To qualify for subsidies in the individual insurance exchanges, several things must be true: (1) The FT’s household income must fall within a certain range. (2) The employer does not offer the FT coverage; or, if it is offered, it is judged unaffordable or inadequate. (3) The FT must actively request subsidies from the exchange and reject the employer’s coverage.
Those whose income is too high can’t receive subsidies.

 

If an employee’s household income is 400% of the federal poverty level ($94,200 for a family of four in 2013) or higher, he or she cannot receive subsidies.
Those whose income is too low cannot receive subsidies. If an FT’s household income is low enough to qualify for Medicaid or is below 100% of the Federal Poverty Level ($23,550 for a family of 4 in 2013), he or she may not be eligible to purchase the commercial insurance or to receive subsidies toward the purchase of such insurance. The specifics in a given state depend on whether or not the state expanded Medicaid eligibility up to 138% of FPL.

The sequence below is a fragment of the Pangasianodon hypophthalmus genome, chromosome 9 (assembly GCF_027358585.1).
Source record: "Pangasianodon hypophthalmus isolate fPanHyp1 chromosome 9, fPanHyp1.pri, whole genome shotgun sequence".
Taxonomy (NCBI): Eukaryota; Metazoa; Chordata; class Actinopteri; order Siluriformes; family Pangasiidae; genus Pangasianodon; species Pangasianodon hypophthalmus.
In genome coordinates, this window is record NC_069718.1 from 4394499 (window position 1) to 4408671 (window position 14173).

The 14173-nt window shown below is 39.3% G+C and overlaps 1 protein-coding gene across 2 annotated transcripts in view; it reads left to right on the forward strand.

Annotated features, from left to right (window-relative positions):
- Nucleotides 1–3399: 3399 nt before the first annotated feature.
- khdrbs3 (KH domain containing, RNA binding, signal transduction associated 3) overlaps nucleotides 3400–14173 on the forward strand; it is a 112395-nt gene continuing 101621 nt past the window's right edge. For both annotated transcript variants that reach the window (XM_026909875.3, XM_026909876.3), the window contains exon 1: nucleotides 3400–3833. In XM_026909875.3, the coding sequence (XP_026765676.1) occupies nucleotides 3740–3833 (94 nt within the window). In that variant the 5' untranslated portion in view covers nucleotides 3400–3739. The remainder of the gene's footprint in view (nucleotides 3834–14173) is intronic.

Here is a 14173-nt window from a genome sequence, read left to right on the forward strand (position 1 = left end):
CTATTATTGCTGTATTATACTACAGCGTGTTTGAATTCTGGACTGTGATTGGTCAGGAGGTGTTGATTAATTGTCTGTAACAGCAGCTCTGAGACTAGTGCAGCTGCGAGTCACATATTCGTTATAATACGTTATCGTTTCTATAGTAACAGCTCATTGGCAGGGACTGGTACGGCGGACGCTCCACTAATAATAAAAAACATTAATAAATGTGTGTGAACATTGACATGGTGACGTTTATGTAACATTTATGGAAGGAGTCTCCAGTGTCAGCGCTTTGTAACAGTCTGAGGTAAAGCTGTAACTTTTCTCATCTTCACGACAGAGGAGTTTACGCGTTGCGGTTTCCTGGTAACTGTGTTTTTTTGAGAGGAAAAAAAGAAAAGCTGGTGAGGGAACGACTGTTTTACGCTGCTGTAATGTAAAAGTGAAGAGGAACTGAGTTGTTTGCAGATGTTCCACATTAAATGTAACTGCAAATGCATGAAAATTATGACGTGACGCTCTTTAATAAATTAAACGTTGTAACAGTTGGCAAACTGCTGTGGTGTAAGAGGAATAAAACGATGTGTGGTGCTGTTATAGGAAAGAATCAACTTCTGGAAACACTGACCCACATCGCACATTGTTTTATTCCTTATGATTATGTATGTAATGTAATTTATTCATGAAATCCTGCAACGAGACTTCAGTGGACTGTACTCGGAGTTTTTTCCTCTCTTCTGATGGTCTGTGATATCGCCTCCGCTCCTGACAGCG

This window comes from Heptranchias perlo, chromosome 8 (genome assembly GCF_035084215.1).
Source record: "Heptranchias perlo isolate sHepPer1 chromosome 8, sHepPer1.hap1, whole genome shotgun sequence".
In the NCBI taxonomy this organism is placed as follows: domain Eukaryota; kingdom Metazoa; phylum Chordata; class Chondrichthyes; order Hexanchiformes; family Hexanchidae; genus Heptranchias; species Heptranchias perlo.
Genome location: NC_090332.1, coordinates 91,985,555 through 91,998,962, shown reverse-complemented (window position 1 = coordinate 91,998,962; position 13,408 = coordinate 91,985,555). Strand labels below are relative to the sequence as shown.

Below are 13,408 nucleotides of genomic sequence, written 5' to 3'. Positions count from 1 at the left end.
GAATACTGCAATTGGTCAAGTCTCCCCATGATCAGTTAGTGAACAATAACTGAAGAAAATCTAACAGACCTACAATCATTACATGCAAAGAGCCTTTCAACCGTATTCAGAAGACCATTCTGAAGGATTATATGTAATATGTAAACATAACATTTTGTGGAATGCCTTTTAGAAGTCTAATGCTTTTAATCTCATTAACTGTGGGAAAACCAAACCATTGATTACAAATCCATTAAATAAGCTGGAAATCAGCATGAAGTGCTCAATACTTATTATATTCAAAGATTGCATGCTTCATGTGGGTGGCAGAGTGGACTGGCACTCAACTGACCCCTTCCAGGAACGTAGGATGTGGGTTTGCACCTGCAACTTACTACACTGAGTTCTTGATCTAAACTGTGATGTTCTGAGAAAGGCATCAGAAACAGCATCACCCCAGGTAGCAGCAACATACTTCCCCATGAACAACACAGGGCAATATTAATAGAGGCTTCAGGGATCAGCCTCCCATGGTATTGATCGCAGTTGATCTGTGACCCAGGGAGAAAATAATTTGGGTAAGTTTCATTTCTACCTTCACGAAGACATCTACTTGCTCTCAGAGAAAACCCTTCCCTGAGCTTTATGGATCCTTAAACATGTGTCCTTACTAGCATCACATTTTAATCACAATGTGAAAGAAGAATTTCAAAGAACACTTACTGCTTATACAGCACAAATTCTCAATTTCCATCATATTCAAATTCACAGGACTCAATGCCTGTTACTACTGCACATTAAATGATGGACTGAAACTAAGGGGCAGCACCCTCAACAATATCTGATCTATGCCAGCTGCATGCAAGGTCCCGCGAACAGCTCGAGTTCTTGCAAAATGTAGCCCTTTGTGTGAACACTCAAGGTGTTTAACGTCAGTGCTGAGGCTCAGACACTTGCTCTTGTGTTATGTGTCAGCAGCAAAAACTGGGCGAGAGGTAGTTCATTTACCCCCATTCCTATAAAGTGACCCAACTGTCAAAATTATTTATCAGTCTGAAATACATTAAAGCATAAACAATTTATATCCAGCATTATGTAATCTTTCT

Those offered affordable, adequate coverage can’t receive subsidies. “Affordable” means the employee’s portion of the premium on the employer’s lowest-cost employeeonly plan is less than 9.5% of the employee’s W-2 income. “Adequate” means the plan covers, on average, at least 60% of healthcare expenses. This is referred to as meeting a minimum 60% actuarial value (AV). If the employer’s offer fails either of these criteria for a FT employee in the relevant income range, that employee may seek subsidies. By definition, an employer who does not offer coverage is not offering affordable, adequate coverage.
The employee has to seek subsidies. Just because an employee qualifies for subsidies does not mean he or she gets them. The FT must actively apply to the exchange for subsidies. And if the employer offers coverage, the FT must actively decline that coverage.